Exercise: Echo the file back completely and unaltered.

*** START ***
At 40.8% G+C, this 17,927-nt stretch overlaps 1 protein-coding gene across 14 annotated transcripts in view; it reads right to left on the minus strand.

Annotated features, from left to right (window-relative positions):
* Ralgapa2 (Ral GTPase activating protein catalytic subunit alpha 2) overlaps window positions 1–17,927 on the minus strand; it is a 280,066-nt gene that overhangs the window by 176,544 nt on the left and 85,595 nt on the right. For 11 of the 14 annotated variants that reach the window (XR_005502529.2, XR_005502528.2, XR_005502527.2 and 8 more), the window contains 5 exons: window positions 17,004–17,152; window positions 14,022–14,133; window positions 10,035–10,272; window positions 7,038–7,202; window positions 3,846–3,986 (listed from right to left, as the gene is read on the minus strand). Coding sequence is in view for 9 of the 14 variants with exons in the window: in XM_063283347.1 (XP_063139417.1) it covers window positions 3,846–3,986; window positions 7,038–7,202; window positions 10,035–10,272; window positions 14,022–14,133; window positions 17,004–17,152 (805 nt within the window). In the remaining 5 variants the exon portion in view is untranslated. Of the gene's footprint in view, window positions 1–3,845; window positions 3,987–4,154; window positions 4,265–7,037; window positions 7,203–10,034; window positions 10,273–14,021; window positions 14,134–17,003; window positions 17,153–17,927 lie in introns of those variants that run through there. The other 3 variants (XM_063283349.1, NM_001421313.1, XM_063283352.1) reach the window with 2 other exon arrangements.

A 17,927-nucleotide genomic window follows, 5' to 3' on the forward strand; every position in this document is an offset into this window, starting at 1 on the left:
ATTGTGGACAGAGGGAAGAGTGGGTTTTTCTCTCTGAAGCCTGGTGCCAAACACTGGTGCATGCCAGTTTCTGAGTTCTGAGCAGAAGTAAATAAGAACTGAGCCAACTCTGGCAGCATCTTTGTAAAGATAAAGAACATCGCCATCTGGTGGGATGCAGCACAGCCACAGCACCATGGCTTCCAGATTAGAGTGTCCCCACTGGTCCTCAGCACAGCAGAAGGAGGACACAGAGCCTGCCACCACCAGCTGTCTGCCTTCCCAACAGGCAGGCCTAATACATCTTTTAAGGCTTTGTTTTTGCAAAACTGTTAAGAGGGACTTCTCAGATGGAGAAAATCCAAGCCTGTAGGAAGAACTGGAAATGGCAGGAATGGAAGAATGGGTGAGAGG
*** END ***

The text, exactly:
At 40.8% G+C, this 17,927-nt stretch overlaps 1 protein-coding gene across 14 annotated transcripts in view; it reads right to left on the minus strand.

Annotated features, from left to right (window-relative positions):
* Ralgapa2 (Ral GTPase activating protein catalytic subunit alpha 2) overlaps window positions 1–17,927 on the minus strand; it is a 280,066-nt gene that overhangs the window by 176,544 nt on the left and 85,595 nt on the right. For 11 of the 14 annotated variants that reach the window (XR_005502529.2, XR_005502528.2, XR_005502527.2 and 8 more), the window contains 5 exons: window positions 17,004–17,152; window positions 14,022–14,133; window positions 10,035–10,272; window positions 7,038–7,202; window positions 3,846–3,986 (listed from right to left, as the gene is read on the minus strand). Coding sequence is in view for 9 of the 14 variants with exons in the window: in XM_063283347.1 (XP_063139417.1) it covers window positions 3,846–3,986; window positions 7,038–7,202; window positions 10,035–10,272; window positions 14,022–14,133; window positions 17,004–17,152 (805 nt within the window). In the remaining 5 variants the exon portion in view is untranslated. Of the gene's footprint in view, window positions 1–3,845; window positions 3,987–4,154; window positions 4,265–7,037; window positions 7,203–10,034; window positions 10,273–14,021; window positions 14,134–17,003; window positions 17,153–17,927 lie in introns of those variants that run through there. The other 3 variants (XM_063283349.1, NM_001421313.1, XM_063283352.1) reach the window with 2 other exon arrangements.

A 17,927-nucleotide genomic window follows, 5' to 3' on the forward strand; every position in this document is an offset into this window, starting at 1 on the left:
ATTGTGGACAGAGGGAAGAGTGGGTTTTTCTCTCTGAAGCCTGGTGCCAAACACTGGTGCATGCCAGTTTCTGAGTTCTGAGCAGAAGTAAATAAGAACTGAGCCAACTCTGGCAGCATCTTTGTAAAGATAAAGAACATCGCCATCTGGTGGGATGCAGCACAGCCACAGCACCATGGCTTCCAGATTAGAGTGTCCCCACTGGTCCTCAGCACAGCAGAAGGAGGACACAGAGCCTGCCACCACCAGCTGTCTGCCTTCCCAACAGGCAGGCCTAATACATCTTTTAAGGCTTTGTTTTTGCAAAACTGTTAAGAGGGACTTCTCAGATGGAGAAAATCCAAGCCTGTAGGAAGAACTGGAAATGGCAGGAATGGAAGAATGGGTGAGAGG